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Nutrición Hospitalaria

versión impresa ISSN 0212-1611

Nutr. Hosp. vol.24 no.5  sep./oct. 2009

 

REVISIÓN

 

Trans fatty acids (tFA): sources and intake levels, biological effects and content in commercial Spanish food

Ácidos grasos trans (AGt): Fuentes y niveles de ingesta, efectos biológicos y contenido en los alimentos comerciales españoles

 

 

P.-M. Fernández-San Juan

Jefe de Sección de Componentes y Aditivos. Centro Nacional de Alimentación. Agencia Española de Segurida Alimentaria y Nutrición. Majadahonda. Madrid. Spain.

Correspondence

 

 


ABSTRACT

Recent studies of dietary habits in children and adolescents performed in Spain show that a high percentage of the daily energy intake corresponds to fat (42.0-43.0%). These findings show an excessive contribution of saturated fatty acids and also a considerable supply of trans fatty acids. These compounds are formed generally during partial hydrogenation of vegetable oils, a process that converts vegetable oils into semisolid fats. Also, in some cases naturally occurring trans fatty acids in smaller amounts in meat and dairy products from ruminants (cows, sheep), these trans fatty acids are produced by the action of bacteria in the ruminant stomach by reactions of biohydrogenation.
On the other hand, metabolic studies have clearly shown that trans fatty acids increase LDL cholesterol and reduce HDL cholesterol.
Our results show that major sources of trans fatty acids in commercial Spanish foods are fast-food (hamburger, French fries), snacks, bakery products (cakes, donuts, biscuits), margarines and dehydrated soups.

Key words: Fats. Trans fatty acids. Commercial spanish foods.


RESUMEN

Estudios recientes sobre los hábitos alimentarios de niños y adolescentes llevados a cabo en nuestro país revelan que un alto porcentaje de las calorías que se ingieren en estos colectivos corresponden a las grasas (42,0-43,0%). Estos estudios muestran que existe una excesiva ingesta de ácidos grasos saturados y un preocupante incremento de la ingesta de ácidos grasos trans. Estos compuestos se forman generalmente en el proceso de hidrogenación catalítica parcial de los aceites vegetales comestibles, proceso que los convierte en grasas semisólidas, aunque en algunos casos también están presentes en pequeñas cantidades en carnes, leche y productos lácteos procedentes de animales rumiantes (vacas y ovejas) ya que se originan de forma natural en reacciones de biohidrogenación producidas por la florabacteriana en el estómago de estos animales.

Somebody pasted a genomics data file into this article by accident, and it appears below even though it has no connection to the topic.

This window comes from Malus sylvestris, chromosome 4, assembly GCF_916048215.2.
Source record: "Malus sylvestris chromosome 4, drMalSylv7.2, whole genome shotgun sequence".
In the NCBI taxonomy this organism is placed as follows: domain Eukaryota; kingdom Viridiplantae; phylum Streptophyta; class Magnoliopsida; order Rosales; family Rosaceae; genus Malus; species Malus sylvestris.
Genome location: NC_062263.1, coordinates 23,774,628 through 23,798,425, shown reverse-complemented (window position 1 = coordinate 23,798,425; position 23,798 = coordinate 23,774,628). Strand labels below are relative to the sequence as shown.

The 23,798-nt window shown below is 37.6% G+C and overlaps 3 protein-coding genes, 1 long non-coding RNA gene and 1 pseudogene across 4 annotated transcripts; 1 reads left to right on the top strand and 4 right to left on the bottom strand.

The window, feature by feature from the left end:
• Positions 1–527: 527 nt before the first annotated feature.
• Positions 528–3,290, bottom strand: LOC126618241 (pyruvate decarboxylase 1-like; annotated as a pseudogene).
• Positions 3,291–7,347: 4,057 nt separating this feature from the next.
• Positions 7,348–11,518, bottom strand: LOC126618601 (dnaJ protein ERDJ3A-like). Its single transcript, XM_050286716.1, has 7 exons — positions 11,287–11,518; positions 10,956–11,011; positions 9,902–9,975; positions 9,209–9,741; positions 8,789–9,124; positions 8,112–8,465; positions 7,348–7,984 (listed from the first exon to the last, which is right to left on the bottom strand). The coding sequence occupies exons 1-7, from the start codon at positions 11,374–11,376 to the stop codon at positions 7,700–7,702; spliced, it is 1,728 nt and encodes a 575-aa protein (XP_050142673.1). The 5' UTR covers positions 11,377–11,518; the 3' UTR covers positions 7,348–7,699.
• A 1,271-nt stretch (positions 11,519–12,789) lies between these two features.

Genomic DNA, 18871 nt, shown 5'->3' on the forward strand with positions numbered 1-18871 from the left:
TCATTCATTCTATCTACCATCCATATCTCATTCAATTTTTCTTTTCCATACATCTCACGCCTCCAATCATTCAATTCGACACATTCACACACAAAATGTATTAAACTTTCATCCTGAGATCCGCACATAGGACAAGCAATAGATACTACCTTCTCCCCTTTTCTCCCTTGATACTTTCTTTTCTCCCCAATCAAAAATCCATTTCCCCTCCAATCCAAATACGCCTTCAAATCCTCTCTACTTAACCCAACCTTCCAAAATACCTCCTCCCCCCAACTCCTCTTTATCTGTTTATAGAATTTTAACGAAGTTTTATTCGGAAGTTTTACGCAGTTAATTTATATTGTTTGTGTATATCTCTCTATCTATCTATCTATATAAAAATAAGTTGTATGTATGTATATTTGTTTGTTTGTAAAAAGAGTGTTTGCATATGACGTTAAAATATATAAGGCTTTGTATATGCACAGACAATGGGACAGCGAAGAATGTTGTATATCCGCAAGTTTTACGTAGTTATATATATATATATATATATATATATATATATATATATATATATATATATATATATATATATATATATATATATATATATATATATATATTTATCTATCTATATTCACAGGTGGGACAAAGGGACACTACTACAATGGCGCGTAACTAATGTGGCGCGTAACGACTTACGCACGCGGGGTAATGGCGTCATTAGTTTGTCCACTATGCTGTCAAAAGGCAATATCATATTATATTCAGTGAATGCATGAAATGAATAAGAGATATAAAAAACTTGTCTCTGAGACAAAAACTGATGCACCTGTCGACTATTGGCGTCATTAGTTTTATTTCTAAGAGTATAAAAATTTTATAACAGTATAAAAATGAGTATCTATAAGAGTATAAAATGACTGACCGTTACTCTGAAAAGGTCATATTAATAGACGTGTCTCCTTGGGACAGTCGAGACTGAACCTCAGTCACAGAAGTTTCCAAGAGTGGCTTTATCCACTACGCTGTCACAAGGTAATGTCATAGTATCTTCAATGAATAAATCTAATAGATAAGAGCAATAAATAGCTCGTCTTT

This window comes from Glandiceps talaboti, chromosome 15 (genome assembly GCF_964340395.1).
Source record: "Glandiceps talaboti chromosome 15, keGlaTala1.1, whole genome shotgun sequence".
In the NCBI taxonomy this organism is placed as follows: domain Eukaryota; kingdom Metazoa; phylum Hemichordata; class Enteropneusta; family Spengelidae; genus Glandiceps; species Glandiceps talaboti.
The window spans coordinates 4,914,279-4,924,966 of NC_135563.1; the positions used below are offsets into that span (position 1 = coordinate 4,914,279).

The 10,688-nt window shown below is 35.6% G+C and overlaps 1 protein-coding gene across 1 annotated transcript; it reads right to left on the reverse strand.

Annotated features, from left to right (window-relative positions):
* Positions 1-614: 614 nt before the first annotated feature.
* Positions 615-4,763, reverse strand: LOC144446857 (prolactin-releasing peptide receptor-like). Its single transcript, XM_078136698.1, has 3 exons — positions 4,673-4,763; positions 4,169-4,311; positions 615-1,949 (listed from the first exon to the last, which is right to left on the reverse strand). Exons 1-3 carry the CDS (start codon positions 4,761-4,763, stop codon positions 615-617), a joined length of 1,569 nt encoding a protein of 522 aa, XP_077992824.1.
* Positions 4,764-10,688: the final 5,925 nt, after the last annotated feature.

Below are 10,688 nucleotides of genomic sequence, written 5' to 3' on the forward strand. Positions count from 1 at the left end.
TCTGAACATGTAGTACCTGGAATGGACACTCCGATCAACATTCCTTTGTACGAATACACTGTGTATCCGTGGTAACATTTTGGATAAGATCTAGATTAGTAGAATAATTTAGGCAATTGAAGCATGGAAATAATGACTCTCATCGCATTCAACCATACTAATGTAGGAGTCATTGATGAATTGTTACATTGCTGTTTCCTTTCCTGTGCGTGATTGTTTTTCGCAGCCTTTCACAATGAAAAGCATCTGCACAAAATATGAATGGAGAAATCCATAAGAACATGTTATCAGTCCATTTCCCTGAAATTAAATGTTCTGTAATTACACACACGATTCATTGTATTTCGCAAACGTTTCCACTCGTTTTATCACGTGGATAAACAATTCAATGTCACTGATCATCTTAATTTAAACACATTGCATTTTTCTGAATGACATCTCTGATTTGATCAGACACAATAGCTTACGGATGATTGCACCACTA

Por otro lado, estudios metabólicos han demostrado que los ácidos grasos trans elevan los niveles del LDL colesterol y disminuyen los del HDL-colesterol.
Nuestros resultados muestran que la mayor fuente de ácidos grasos trans en alimentos comerciales consumidos por la población española son alimentos tipo fast-food (hamburguesas, patatas fritas), aperitivos (snacks), productos de bollería industrial, margarinas y sopas deshidratadas.

Palabras clave: Grasas. Ácidos grasos trans. Alimentos comerciales españoles.


 

Introduction

The objective of this review is to evaluate the available data until now on the nutritional and clinical aspects of trans fatty acids and food sources in which they find themselves, in order to advise some dietary recommendations that may help to the consumer in general and our children in particular.

As we all know the diet is one of the so-called environmental factors that are better defined, and within the food, the type of fats are more closely associated with macronutrient levels and quality of plasma lipids. While it is clear that all fatty acids are not equal, it is worth recalling that in general unsaturated fatty acids (monounsaturated and polyunsaturated) whose sources are edible oils (olive, sunflower, soybean, corn) and nuts (almonds, hazelnuts , walnuts, pine nuts, pistachios) as well as fish oils rich in polyunsaturated fatty acids type w-3 are recommended, compared with less desirable saturated fatty acids (present in animal fats and vegetable fats such as palm, coconut and palm kernel oils) and the aforementioned trans fatty acids.

 

Sources and intake levels of trans fatty acids